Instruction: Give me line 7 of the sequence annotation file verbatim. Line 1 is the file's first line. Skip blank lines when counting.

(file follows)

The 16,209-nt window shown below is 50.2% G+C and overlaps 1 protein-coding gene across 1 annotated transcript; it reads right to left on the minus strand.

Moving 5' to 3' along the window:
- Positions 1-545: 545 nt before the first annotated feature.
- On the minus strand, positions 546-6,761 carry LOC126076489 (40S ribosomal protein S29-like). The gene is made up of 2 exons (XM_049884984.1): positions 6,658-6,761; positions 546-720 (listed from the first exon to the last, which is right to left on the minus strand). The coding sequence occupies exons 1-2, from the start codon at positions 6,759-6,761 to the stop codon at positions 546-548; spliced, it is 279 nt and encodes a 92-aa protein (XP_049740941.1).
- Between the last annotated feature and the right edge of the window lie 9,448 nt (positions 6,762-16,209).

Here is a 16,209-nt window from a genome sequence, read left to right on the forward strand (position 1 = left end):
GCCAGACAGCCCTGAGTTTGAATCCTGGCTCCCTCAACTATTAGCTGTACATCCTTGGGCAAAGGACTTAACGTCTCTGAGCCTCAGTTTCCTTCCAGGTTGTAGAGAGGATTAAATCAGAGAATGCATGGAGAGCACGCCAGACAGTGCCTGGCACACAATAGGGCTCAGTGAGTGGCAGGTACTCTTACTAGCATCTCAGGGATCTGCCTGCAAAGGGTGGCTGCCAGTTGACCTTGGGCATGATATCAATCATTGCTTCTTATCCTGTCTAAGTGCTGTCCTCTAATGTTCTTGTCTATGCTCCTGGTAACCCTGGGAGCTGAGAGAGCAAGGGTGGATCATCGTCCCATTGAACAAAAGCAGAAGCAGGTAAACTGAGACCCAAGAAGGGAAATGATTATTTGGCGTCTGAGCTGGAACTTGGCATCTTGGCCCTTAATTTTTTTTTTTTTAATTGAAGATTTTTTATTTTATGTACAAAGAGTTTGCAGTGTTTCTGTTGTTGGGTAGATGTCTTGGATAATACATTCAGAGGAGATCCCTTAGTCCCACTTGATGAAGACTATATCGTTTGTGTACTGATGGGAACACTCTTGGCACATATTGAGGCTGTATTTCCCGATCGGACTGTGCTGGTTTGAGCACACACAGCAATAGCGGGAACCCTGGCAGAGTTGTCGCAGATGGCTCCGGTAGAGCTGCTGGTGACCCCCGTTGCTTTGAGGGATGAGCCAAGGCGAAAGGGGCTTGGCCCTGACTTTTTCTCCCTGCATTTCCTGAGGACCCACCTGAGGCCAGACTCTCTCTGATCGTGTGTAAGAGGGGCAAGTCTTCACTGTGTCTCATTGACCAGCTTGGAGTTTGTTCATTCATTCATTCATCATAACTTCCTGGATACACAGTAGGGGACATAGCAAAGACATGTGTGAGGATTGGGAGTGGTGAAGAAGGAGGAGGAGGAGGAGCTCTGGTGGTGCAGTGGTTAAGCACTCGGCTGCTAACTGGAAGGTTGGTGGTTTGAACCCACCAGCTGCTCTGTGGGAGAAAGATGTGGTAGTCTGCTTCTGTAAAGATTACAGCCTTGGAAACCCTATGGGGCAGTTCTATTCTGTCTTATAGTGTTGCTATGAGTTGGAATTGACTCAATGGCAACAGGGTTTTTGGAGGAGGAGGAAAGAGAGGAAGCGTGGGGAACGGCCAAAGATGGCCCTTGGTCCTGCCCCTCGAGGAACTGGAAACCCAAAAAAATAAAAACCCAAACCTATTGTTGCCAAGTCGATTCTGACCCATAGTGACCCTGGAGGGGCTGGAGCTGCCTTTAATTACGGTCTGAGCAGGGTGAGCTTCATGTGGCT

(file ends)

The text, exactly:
GCCAGACAGCCCTGAGTTTGAATCCTGGCTCCCTCAACTATTAGCTGTACATCCTTGGGCAAAGGACTTAACGTCTCTGAGCCTCAGTTTCCTTCCAGGTTGTAGAGAGGATTAAATCAGAGAATGCATGGAGAGCACGCCAGACAGTGCCTGGCACACAATAGGGCTCAGTGAGTGGCAGGTACTCTTACTAGCATCTCAGGGATCTGCCTGCAAAGGGTGGCTGCCAGTTGACCTTGGGCATGATATCAATCATTGCTTCTTATCCTGTCTAAGTGCTGTCCTCTAATGTTCTTGTCTATGCTCCTGGTAACCCTGGGAGCTGAGAGAGCAAGGGTGGATCATCGTCCCATTGAACAAAAGCAGAAGCAGGTAAACTGAGACCCAAGAAGGGAAATGATTATTTGGCGTCTGAGCTGGAACTTGGCATCTTGGCCCTTAATTTTTTTTTTTTTAATTGAAGATTTTTTATTTTATGTACAAAGAGTTTGCAGTGTTTCTGTTGTTGGGTAGATGTCTTGGATAATACATTCAGAGGAGATCCCTTAGTCCCACTTGATGAAGACTATATCGTTTGTGTACTGATGGGAACACTCTTGGCACATATTGAGGCTGTATTTCCCGATCGGACTGTGCTGGTTTGAGCACACACAGCAATAGCGGGAACCCTGGCAGAGTTGTCGCAGATGGCTCCGGTAGAGCTGCTGGTGACCCCCGTTGCTTTGAGGGATGAGCCAAGGCGAAAGGGGCTTGGCCCTGACTTTTTCTCCCTGCATTTCCTGAGGACCCACCTGAGGCCAGACTCTCTCTGATCGTGTGTAAGAGGGGCAAGTCTTCACTGTGTCTCATTGACCAGCTTGGAGTTTGTTCATTCATTCATTCATCATAACTTCCTGGATACACAGTAGGGGACATAGCAAAGACATGTGTGAGGATTGGGAGTGGTGAAGAAGGAGGAGGAGGAGGAGCTCTGGTGGTGCAGTGGTTAAGCACTCGGCTGCTAACTGGAAGGTTGGTGGTTTGAACCCACCAGCTGCTCTGTGGGAGAAAGATGTGGTAGTCTGCTTCTGTAAAGATTACAGCCTTGGAAACCCTATGGGGCAGTTCTATTCTGTCTTATAGTGTTGCTATGAGTTGGAATTGACTCAATGGCAACAGGGTTTTTGGAGGAGGAGGAAAGAGAGGAAGCGTGGGGAACGGCCAAAGATGGCCCTTGGTCCTGCCCCTCGAGGAACTGGAAACCCAAAAAAATAAAAACCCAAACCTATTGTTGCCAAGTCGATTCTGACCCATAGTGACCCTGGAGGGGCTGGAGCTGCCTTTAATTACGGTCTGAGCAGGGTGAGCTTCATGTGGCT